This is a marine worm called Sabellaria cementarium. The species name, "cementarium," refers to this worm's habit of cementing together sand grains and pieces of shell to form a tube that it lives in. You might see these tubes attached to rocks and shells in the intertidal and subtidal zones around Bodega Head. (The tubes we found this weekend were ~20-30 mm long.)
The worm has an operculum or a "trap door" to seal the tube when pulled in; the operculum is shiny gold in the photos.
Notice the abundant black speckles and the bright red stripes.
From some angles, iridescent blue lines also appeared. And a beautiful green hue was visible at the base of the tentacles.
The next view shows an entire worm outside of its tube. I photographed it this way to show you how striking this species is, but it might make you feel better to know that they can rebuild their tubes.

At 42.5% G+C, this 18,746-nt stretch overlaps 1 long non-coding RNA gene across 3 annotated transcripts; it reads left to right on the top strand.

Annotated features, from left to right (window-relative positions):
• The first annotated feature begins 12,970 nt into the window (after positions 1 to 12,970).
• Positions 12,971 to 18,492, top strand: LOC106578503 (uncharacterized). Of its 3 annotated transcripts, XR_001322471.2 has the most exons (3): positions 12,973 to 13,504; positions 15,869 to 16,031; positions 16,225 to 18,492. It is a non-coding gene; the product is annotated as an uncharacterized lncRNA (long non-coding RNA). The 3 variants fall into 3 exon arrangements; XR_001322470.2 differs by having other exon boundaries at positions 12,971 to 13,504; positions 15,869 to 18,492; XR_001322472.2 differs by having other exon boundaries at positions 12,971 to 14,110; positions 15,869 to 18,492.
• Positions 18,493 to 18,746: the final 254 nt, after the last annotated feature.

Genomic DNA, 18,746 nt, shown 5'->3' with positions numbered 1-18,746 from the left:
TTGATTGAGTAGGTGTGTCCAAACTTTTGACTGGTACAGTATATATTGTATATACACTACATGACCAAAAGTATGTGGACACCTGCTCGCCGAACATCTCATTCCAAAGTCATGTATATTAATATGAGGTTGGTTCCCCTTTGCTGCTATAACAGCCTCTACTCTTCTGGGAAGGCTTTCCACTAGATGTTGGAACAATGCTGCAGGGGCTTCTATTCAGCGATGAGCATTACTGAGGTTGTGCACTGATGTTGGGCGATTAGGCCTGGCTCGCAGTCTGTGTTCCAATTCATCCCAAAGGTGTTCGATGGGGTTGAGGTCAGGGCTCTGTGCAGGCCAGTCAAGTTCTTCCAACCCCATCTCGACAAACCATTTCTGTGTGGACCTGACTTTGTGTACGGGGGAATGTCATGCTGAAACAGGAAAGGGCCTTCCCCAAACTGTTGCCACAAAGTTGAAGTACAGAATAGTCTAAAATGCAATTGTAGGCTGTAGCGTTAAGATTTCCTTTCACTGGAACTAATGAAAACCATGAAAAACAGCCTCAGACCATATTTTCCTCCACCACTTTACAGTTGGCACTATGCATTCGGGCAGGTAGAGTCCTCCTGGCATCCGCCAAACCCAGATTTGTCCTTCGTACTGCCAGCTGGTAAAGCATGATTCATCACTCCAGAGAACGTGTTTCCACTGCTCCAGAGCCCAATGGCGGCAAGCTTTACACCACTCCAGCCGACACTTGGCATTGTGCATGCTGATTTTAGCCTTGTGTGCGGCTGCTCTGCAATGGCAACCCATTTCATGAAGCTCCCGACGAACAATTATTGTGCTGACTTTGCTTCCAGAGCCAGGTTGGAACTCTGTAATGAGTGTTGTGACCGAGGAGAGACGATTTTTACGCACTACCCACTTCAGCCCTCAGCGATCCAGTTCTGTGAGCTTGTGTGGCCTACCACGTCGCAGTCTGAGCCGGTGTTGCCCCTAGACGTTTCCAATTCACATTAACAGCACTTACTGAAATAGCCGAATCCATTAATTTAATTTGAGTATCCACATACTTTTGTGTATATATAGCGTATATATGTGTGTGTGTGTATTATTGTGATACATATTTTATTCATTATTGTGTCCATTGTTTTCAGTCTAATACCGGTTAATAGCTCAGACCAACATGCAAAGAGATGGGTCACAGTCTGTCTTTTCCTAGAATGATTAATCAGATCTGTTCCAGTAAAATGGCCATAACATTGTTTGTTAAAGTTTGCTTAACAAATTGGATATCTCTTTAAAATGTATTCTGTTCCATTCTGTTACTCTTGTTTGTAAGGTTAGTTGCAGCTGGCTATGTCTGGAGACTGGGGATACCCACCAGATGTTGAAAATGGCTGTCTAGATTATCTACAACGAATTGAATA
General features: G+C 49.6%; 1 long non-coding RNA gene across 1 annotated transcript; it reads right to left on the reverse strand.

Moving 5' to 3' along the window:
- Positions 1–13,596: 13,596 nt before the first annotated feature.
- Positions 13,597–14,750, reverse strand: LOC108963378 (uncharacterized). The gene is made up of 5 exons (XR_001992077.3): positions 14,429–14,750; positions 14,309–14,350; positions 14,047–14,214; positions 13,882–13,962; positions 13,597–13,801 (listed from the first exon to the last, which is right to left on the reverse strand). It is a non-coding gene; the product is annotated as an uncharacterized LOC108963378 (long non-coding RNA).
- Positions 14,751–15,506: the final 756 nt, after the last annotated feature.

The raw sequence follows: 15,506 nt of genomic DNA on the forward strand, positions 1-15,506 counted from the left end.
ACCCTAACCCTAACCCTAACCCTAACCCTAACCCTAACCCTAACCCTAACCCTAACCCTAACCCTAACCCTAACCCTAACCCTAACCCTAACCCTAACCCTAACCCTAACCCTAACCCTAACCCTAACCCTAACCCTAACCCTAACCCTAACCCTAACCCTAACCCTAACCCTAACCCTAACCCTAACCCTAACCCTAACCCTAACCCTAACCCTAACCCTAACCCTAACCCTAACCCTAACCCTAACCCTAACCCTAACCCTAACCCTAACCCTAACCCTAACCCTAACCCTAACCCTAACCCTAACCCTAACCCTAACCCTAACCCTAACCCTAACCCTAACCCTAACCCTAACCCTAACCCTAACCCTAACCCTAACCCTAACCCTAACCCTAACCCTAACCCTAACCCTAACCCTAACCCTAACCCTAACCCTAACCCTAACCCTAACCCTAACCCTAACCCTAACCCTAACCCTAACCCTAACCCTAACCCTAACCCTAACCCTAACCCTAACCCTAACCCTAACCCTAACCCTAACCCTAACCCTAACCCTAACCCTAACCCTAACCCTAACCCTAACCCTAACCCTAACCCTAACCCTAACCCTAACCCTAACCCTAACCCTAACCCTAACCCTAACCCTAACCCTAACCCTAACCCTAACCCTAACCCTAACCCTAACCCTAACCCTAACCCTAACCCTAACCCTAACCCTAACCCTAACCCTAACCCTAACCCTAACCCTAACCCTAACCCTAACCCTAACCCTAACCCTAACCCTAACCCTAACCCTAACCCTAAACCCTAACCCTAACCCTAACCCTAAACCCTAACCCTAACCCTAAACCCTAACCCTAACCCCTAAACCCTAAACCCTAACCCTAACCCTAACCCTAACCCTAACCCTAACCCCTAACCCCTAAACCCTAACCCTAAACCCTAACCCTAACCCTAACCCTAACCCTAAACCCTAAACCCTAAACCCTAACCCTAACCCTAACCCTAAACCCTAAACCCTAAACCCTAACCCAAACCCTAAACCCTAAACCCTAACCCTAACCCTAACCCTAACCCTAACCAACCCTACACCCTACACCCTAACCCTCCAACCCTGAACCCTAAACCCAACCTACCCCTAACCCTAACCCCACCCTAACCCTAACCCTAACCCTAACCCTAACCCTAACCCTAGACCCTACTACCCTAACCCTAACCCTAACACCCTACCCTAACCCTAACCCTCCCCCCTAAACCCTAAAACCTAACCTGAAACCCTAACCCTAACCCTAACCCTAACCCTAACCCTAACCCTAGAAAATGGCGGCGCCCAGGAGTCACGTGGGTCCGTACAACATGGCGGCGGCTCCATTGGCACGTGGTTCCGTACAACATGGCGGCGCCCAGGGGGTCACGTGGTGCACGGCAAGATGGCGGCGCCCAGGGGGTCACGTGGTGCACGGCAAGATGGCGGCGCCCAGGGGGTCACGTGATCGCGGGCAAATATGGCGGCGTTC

Here are two close-ups showing the tentacles that are used for feeding.
The tentacles have cilia (hair-like structures) that move food particles towards the mouth.
I've read a little bit about Sabellaria cementarium during the last couple of days, but I've yet to find a description that mentions these amazing colors. This is quite a worm! Maybe the next time you see a small sandy tube attached to a rock at your feet, you'll imagine the colorful worm inside!
P.S. Sandcastle Worms (Phragmatopoma californica) look similar to Sabellaria, but they have a black operculum rather than a golden operculum — see photos here.